You Might Like

Albert Arthur Chambers (June 22, 1906 – June 18, 1993) was the seventh bishop of the Episcopal Diocese of Springfield, serving from 1962 to 1972. He then retired in part because he opposed revising the Book of Common Prayer and ordaining women as priests, which would be expressly authorized by the General Convention in 1976.

Chambers ultimately left the Anglican Communion and acted, briefly, as primate of the Anglican Church in North America (Episcopal), later renamed the Anglican Catholic Church.[1]

Early and family life


Chambers was born in Cleveland, Ohio to Arthur Samuel Chambers and his wife, the former Eleanor Jenny Terbrack. He had a least one sister, who ultimately survived him. Educated at Hobart College, he received his B.A. in 1928, then prepared for ordination at the General Theological Seminary in New York, from which he graduated in 1932. He later received Divinity degrees from Hobart in 1957, GTS in 1961 and Nashotah House in 1963.[2]

He married the former Frances Hewette Davis, and they raised two daughters (Sally and Fran) before her death in 1976. He remarried, to Janet Snyder Wilson, who also predeceased him.

Ministry


Ordained as a deacon by Bishop Ferris in May 1931, Chambers was ordained a priest by bishop Davis in February 1932. Early in the Great Depression, Chambers served as a missionary curate in four rural New York parishes (St. John Dunkirk, New York], St. Peter in Chains Angola, New York, St. Andrew in Irving, New York and St. Peter in Forestville, New York, before becoming a canon at St. Paul's Cathedral, in Buffalo, New York (1933-1936). Rev. Chambers then accepted a position as rector of St. Thomas Church in Neenah-Menasha , Wisconsin(1936–42), and left that position to become rector of St. Peter's Church in Auburn, New York (1942-1949). Rev. Chambers served as rector of the Church of the Resurrection in Manhattan, New York for 13 years (1949-1962). In New York, he became involved in larger church affairs as a delegate to the General Convention in 1946, to the National Council of Churches (1954–57) and later on the New York diocese's standing committee and its president in 1961.[3] He was runner-up in elections for assistant bishop in the New York and Long Island dioceses.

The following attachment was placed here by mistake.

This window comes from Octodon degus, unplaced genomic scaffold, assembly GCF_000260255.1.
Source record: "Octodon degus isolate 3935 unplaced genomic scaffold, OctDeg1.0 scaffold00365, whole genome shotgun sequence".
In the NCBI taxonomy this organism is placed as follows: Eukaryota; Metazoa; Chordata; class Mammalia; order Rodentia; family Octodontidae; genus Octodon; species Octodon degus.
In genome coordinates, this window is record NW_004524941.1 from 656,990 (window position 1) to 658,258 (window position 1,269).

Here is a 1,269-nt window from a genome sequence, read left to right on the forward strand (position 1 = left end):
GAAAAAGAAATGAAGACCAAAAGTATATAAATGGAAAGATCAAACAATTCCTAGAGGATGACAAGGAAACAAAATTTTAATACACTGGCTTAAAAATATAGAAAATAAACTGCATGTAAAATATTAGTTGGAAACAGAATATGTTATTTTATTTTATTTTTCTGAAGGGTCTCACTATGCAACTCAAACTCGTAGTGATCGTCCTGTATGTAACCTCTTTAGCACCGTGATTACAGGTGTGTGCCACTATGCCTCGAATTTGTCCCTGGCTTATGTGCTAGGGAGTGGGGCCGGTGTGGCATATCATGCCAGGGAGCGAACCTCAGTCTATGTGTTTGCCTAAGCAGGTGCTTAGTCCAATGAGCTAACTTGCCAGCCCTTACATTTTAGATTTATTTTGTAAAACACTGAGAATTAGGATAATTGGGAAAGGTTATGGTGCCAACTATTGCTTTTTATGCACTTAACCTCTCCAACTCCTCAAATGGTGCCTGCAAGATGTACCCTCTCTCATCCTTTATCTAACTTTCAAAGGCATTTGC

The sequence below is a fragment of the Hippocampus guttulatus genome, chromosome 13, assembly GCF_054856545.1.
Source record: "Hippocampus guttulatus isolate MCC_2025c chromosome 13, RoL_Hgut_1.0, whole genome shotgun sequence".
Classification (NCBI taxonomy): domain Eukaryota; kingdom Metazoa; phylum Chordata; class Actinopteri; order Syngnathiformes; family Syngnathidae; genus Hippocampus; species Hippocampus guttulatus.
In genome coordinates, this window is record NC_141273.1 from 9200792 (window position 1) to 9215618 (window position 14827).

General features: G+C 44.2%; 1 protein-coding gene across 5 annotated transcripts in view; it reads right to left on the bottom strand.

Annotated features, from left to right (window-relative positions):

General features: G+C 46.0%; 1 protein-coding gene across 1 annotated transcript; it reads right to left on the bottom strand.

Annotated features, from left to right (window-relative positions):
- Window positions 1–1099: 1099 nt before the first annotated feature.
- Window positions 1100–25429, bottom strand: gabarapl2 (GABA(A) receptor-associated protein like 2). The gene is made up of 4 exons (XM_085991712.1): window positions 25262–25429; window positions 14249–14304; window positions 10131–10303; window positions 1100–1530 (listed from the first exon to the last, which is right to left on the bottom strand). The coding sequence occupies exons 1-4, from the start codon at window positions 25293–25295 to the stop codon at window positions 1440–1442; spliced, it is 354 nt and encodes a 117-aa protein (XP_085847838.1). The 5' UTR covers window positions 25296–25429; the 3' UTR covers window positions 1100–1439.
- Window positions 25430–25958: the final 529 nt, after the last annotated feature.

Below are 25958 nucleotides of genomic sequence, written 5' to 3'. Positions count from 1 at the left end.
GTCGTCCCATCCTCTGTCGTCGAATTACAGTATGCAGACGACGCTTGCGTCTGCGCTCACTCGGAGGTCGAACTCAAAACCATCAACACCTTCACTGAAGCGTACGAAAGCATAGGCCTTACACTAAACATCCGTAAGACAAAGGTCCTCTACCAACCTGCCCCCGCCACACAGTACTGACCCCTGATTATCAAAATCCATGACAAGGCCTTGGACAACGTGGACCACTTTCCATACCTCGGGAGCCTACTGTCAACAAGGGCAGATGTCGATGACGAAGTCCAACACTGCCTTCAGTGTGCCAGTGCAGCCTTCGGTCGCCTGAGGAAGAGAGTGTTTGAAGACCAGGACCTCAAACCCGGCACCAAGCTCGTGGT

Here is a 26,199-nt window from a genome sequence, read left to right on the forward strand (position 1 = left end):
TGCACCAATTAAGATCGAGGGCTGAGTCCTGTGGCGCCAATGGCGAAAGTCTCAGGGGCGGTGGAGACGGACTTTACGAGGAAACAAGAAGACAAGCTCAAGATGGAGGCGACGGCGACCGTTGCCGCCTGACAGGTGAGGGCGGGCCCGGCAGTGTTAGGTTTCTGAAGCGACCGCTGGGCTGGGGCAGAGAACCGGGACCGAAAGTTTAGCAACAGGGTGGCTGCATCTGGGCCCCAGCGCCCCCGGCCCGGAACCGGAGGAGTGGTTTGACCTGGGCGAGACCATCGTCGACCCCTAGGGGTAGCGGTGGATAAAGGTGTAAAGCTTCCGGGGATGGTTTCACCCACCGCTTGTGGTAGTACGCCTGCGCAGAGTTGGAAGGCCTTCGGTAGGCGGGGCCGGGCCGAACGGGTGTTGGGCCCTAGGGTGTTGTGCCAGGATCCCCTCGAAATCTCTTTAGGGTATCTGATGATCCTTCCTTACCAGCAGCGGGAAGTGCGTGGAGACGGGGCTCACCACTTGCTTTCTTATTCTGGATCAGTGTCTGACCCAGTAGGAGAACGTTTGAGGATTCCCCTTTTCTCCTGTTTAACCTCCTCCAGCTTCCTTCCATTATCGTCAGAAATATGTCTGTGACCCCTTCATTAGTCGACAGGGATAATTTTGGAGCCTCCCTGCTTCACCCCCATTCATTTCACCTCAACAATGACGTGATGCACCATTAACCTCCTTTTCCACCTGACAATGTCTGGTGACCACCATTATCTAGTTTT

In 1962, Chambers was selected as bishop of Springfield, Illinois, and served a decade (1962-1972) until retiring, moving to Dennis, Massachusetts, and beginning to collect Social Security benefits.[4]

Rt.Rev. Chambers strongly objected to the ordination of women, which the Episcopal Church approved at its General Convention in 1976. Disregarding this new policy, the retired bishop secretly entered dioceses to perform confirmations at parishes that likewise opposed the ordination of women, without the consent of the current diocesan bishop (who would normally perform such confirmations despite the congregation's protests of other matters). The House of Bishops chastised him in 1977.[5] Undeterred, Chambers went on to help found the Continuing Anglican movement, consecrating four breakaway bishops in Denver on January 28, 1978 in conjunction with a bishop Francisco J. Pagtakhan of the Philippine Independent Church, but without the consent of the Episcopal bishop of Colorado, William C. Frey.[6] He became episcopal visitor of the created Diocese of the Holy Trinity, which encompassed breakaway parishes in California, Nevada and Colorado.[7]

Death and legacy


Bishop Chambers ultimately retired to Florida by 1983. He survived two wives, and his daughter said he ultimately softened his stand regarding the ordination of women. He died in a hospital in Sun City Center, Florida, survived by his daughters and grandchildren.[8]

You Might Like